Defeating the enemies of freedom
Analysing the gravest threats facing humanity, the British novelist Aldous Huxley (1894-1963) recommended that a world Bill of Rights should include efforts to increase available resources to meet the needs of the world's population; limiting the power of those who, through their wealth or hierarchical position, effectively dominating the masses of ordinary, unprivileged men and women who constituted the majority; and better controlling the applied sciences. He elaborated on these suggestions in his response to UNESCO's survey on the philosophical foundations of human rights, sent in June 1947, under the title, “The Rights of Man and the Facts of the Human Situation”.
The increasing pressure of population upon resources and the waging, threat of, and unremitting preparation for, total war – these are, at the present time, the most formidable enemies to liberty.
About three quarters of the 2.2 billion inhabitants of our planet do not have enough to eat. By the end of the present century, world population will have increased (if we manage to avoid catastrophe in the interval) to about 3.3 billion. Meanwhile, over vast areas of the earth’s surface, soil erosion is rapidly diminishing the fortuity of mankind’s four billion acres of productive land. Moreover, in those countries where industrialism is most highly developed, mineral resources are running low, or have been completely exhausted – and this at a time when a rising population demands an ever-increasing quantity of consumer goods and when improved technology is in a position to supply that demand.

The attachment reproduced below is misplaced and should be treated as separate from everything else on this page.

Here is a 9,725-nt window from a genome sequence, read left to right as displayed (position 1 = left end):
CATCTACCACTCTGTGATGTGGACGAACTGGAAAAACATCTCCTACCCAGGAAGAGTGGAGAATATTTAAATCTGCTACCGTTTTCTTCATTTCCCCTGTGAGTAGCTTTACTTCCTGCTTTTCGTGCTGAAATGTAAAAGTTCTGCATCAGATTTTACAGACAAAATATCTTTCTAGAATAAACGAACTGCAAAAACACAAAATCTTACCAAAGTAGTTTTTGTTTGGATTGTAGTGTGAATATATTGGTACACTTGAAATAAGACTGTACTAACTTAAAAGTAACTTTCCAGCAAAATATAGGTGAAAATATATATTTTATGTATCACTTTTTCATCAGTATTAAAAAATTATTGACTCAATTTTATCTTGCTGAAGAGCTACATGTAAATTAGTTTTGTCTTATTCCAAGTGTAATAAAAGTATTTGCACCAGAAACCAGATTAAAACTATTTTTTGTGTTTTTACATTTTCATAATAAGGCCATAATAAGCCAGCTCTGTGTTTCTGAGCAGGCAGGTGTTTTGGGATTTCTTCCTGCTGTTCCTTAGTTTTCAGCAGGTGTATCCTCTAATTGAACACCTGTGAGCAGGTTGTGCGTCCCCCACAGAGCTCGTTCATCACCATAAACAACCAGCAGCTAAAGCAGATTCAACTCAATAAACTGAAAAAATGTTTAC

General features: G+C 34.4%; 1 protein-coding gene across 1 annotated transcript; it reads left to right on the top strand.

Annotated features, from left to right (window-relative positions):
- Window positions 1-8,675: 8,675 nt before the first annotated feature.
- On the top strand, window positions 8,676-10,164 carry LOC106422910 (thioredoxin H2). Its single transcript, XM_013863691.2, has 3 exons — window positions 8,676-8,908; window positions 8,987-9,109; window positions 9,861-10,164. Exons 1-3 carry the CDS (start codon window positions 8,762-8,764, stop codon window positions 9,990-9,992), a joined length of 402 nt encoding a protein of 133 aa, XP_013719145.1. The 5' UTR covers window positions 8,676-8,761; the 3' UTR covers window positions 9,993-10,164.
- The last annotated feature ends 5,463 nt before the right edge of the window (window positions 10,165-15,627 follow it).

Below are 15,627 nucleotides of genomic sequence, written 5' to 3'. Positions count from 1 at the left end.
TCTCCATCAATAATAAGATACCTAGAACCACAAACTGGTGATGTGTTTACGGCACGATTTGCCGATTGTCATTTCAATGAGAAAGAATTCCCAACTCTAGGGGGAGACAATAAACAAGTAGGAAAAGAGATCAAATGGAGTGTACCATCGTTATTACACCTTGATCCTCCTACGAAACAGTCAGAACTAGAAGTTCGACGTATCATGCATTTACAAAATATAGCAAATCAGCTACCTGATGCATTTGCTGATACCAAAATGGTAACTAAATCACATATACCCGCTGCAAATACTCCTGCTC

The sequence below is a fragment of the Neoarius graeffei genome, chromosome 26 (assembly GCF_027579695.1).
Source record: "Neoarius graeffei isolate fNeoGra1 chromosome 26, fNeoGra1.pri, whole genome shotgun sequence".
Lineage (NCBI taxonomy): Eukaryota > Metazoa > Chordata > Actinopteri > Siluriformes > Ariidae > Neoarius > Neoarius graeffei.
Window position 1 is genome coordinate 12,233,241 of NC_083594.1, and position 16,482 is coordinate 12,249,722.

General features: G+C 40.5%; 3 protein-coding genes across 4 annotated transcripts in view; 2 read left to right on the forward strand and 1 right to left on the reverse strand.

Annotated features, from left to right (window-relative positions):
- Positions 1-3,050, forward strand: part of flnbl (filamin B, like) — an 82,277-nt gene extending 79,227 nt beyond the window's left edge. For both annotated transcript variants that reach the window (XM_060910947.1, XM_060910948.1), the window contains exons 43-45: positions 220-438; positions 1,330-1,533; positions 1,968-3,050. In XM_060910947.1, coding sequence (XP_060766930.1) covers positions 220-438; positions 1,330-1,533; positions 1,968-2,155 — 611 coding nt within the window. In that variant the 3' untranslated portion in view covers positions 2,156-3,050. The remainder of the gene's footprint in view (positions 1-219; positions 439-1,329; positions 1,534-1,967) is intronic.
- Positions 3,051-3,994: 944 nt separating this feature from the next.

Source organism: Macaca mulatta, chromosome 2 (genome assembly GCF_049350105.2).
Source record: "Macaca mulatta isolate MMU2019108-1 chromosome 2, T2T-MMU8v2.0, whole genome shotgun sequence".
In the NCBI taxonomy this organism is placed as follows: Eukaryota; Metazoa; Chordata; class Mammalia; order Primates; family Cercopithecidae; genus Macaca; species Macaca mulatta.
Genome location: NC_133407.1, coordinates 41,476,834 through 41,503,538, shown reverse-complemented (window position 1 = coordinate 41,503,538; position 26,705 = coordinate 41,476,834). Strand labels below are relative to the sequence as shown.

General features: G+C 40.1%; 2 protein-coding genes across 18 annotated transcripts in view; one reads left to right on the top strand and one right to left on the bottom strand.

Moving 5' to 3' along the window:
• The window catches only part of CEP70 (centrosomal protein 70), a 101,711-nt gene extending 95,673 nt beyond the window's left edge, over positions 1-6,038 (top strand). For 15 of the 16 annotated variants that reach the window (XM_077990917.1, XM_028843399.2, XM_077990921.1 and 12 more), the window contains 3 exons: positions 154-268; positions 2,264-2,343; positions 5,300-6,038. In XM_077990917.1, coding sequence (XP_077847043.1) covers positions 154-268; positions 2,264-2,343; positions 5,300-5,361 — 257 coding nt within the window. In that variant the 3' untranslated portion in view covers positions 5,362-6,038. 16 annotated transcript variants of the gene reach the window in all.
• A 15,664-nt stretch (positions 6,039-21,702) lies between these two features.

Heavy pressure of population upon resources threatens liberty in several ways. Individuals have to work harder and longer to earn a poorer living. At the same time the economic situation of the community as a whole is so precarious that small mishaps, such as untoward weather conditions, may result in serious breakdowns. There can be little or no personal liberty in the midst of social chaos; and where social chaos is reduced to order by the intervention of a powerful centralized executive, there is a grave risk of totalitarianism.
Because of the mounting pressure of population upon resources, the twentieth century has become the golden age of centralized government and dictatorship, and has witnessed the wholesale revival of slavery, which has been imposed upon political heretics, conquered populations and prisoners of war.
Throughout the nineteenth century, the New World provided cheap food for the teeming masses of the Old World and free land for the victims of oppression. Today the New World holds a large and growing population, there is no free land and over the vast areas, the much- abused soil is losing its fertility. The New World still produces a large exportable surplus. Whether, fifty years from now, it will still have a surplus, with which to feed the three billion inhabiting the Old World seems doubtful.